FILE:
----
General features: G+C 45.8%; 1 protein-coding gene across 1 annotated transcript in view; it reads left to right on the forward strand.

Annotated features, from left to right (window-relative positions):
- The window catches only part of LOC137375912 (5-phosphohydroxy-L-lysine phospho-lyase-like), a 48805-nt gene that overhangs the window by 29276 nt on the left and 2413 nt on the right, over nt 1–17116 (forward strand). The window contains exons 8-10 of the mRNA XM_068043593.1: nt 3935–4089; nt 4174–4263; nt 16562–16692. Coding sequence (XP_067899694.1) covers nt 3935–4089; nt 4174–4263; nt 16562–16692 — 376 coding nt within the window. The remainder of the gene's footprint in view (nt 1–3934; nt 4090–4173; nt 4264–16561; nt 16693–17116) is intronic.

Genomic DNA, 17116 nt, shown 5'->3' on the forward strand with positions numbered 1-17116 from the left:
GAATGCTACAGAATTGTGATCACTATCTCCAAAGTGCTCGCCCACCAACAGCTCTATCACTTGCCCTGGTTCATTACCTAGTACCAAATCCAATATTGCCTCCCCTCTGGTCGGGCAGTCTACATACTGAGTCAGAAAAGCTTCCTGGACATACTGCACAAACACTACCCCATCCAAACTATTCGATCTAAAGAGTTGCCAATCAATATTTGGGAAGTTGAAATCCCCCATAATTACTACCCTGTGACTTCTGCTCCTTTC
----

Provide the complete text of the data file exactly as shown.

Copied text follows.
General features: G+C 45.8%; 1 protein-coding gene across 1 annotated transcript in view; it reads left to right on the forward strand.

Annotated features, from left to right (window-relative positions):
- The window catches only part of LOC137375912 (5-phosphohydroxy-L-lysine phospho-lyase-like), a 48805-nt gene that overhangs the window by 29276 nt on the left and 2413 nt on the right, over nt 1–17116 (forward strand). The window contains exons 8-10 of the mRNA XM_068043593.1: nt 3935–4089; nt 4174–4263; nt 16562–16692. Coding sequence (XP_067899694.1) covers nt 3935–4089; nt 4174–4263; nt 16562–16692 — 376 coding nt within the window. The remainder of the gene's footprint in view (nt 1–3934; nt 4090–4173; nt 4264–16561; nt 16693–17116) is intronic.

Genomic DNA, 17116 nt, shown 5'->3' on the forward strand with positions numbered 1-17116 from the left:
GAATGCTACAGAATTGTGATCACTATCTCCAAAGTGCTCGCCCACCAACAGCTCTATCACTTGCCCTGGTTCATTACCTAGTACCAAATCCAATATTGCCTCCCCTCTGGTCGGGCAGTCTACATACTGAGTCAGAAAAGCTTCCTGGACATACTGCACAAACACTACCCCATCCAAACTATTCGATCTAAAGAGTTGCCAATCAATATTTGGGAAGTTGAAATCCCCCATAATTACTACCCTGTGACTTCTGCTCCTTTC